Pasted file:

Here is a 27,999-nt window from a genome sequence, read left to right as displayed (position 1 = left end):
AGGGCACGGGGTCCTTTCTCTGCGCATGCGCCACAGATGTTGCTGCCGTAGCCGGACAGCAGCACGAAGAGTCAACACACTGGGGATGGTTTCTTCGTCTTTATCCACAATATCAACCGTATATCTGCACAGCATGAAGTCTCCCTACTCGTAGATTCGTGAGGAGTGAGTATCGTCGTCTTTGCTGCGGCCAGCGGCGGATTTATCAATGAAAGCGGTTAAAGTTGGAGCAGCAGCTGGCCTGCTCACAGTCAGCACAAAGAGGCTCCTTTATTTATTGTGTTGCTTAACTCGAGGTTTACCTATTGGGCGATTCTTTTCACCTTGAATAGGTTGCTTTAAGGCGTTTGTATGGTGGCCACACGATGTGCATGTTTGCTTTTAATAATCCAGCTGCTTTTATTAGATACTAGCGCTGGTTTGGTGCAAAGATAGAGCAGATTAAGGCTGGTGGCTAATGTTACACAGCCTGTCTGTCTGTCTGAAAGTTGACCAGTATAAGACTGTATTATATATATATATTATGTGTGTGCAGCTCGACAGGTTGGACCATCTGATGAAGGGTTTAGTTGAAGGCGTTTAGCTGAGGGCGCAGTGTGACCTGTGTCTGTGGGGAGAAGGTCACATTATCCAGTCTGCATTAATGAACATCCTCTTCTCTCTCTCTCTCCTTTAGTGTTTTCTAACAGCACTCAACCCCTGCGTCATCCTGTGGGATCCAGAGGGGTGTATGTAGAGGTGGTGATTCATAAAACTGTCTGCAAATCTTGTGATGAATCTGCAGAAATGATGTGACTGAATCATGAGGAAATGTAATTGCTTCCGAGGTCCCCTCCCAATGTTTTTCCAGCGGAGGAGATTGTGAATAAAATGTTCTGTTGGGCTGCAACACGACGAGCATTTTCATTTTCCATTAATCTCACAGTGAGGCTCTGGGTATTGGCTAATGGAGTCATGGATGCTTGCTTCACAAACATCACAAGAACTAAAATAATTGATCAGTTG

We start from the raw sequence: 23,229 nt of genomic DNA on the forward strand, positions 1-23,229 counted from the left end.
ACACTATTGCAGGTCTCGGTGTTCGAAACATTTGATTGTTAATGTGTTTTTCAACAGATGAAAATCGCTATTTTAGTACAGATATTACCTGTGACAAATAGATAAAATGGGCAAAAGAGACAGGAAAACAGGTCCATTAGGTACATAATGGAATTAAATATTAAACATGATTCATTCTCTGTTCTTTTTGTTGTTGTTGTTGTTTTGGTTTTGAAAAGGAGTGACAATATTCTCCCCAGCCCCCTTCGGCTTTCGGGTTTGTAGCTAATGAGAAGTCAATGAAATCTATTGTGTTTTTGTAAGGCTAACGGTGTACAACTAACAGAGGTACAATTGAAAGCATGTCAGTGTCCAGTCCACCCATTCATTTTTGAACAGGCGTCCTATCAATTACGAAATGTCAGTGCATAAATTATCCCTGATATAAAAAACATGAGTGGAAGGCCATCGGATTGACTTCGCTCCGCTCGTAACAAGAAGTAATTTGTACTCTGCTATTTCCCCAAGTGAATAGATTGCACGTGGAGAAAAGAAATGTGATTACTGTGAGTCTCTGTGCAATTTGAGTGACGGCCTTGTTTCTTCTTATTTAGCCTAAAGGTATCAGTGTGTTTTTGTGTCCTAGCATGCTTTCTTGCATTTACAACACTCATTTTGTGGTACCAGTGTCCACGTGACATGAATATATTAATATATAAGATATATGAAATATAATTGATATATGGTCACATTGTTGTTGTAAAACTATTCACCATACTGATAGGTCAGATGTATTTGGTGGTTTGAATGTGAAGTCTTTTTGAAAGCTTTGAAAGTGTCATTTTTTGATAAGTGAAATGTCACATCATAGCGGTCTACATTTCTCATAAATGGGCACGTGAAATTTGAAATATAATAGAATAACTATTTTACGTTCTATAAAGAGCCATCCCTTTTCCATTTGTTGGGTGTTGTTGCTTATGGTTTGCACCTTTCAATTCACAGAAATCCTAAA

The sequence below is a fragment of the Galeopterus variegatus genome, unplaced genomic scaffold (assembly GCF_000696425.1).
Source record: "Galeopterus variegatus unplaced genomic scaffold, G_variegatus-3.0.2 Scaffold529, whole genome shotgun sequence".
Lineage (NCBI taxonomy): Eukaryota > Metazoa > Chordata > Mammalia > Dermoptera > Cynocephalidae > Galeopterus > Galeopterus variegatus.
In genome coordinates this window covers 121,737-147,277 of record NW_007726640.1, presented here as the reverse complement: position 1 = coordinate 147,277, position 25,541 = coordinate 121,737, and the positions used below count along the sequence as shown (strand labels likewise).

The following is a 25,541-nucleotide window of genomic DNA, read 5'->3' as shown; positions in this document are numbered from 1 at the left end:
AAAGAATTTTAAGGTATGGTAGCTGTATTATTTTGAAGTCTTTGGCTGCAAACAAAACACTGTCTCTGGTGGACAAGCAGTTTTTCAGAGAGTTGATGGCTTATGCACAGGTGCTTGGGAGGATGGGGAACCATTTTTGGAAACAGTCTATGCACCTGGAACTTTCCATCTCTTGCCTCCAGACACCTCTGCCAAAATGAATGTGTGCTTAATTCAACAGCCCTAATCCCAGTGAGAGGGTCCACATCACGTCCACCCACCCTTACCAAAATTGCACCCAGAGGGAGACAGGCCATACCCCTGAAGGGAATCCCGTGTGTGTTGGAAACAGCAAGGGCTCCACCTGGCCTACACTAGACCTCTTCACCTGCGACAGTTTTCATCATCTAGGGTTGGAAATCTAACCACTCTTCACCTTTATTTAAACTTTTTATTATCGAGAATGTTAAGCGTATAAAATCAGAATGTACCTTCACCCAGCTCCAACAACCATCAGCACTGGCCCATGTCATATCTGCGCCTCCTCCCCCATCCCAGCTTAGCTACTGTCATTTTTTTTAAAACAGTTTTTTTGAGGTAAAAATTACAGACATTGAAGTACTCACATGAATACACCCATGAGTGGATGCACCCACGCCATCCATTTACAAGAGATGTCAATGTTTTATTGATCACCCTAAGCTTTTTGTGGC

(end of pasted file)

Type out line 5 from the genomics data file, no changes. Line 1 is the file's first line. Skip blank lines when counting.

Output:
The sequence below is a fragment of the Galeopterus variegatus genome, unplaced genomic scaffold (assembly GCF_000696425.1).